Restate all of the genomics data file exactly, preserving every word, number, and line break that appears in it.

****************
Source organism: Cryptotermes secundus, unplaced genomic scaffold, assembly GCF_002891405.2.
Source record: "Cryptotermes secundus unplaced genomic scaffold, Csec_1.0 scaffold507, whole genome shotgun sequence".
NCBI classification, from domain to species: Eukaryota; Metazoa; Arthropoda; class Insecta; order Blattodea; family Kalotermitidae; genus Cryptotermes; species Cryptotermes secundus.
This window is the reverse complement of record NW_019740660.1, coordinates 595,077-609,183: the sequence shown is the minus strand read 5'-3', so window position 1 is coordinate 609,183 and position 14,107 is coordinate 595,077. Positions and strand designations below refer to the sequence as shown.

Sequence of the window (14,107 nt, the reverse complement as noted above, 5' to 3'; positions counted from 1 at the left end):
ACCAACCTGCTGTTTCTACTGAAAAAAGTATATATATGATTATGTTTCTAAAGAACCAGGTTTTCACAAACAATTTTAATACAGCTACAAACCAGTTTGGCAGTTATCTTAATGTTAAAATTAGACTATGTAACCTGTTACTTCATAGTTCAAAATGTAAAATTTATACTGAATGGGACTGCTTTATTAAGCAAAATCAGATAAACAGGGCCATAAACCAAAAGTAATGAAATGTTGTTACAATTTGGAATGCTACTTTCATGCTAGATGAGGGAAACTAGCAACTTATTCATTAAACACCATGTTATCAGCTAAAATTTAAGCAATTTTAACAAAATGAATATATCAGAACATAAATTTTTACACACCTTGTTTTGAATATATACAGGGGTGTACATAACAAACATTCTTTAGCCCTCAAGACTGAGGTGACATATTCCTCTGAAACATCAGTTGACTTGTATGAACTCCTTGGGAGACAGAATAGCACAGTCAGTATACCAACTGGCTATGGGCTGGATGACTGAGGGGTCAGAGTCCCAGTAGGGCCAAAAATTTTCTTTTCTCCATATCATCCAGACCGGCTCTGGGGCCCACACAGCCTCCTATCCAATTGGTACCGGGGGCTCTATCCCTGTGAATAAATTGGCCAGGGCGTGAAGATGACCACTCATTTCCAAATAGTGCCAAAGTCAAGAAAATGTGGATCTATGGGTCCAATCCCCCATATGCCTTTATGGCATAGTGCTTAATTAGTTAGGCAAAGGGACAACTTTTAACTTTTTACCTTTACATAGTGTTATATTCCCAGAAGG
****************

Source organism: Cryptotermes secundus, unplaced genomic scaffold, assembly GCF_002891405.2.
Source record: "Cryptotermes secundus unplaced genomic scaffold, Csec_1.0 scaffold507, whole genome shotgun sequence".
NCBI classification, from domain to species: Eukaryota; Metazoa; Arthropoda; class Insecta; order Blattodea; family Kalotermitidae; genus Cryptotermes; species Cryptotermes secundus.
This window is the reverse complement of record NW_019740660.1, coordinates 595,077-609,183: the sequence shown is the minus strand read 5'-3', so window position 1 is coordinate 609,183 and position 14,107 is coordinate 595,077. Positions and strand designations below refer to the sequence as shown.

Sequence of the window (14,107 nt, the reverse complement as noted above, 5' to 3'; positions counted from 1 at the left end):
ACCAACCTGCTGTTTCTACTGAAAAAAGTATATATATGATTATGTTTCTAAAGAACCAGGTTTTCACAAACAATTTTAATACAGCTACAAACCAGTTTGGCAGTTATCTTAATGTTAAAATTAGACTATGTAACCTGTTACTTCATAGTTCAAAATGTAAAATTTATACTGAATGGGACTGCTTTATTAAGCAAAATCAGATAAACAGGGCCATAAACCAAAAGTAATGAAATGTTGTTACAATTTGGAATGCTACTTTCATGCTAGATGAGGGAAACTAGCAACTTATTCATTAAACACCATGTTATCAGCTAAAATTTAAGCAATTTTAACAAAATGAATATATCAGAACATAAATTTTTACACACCTTGTTTTGAATATATACAGGGGTGTACATAACAAACATTCTTTAGCCCTCAAGACTGAGGTGACATATTCCTCTGAAACATCAGTTGACTTGTATGAACTCCTTGGGAGACAGAATAGCACAGTCAGTATACCAACTGGCTATGGGCTGGATGACTGAGGGGTCAGAGTCCCAGTAGGGCCAAAAATTTTCTTTTCTCCATATCATCCAGACCGGCTCTGGGGCCCACACAGCCTCCTATCCAATTGGTACCGGGGGCTCTATCCCTGTGAATAAATTGGCCAGGGCGTGAAGATGACCACTCATTTCCAAATAGTGCCAAAGTCAAGAAAATGTGGATCTATGGGTCCAATCCCCCATATGCCTTTATGGCATAGTGCTTAATTAGTTAGGCAAAGGGACAACTTTTAACTTTTTACCTTTACATAGTGTTATATTCCCAGAAGG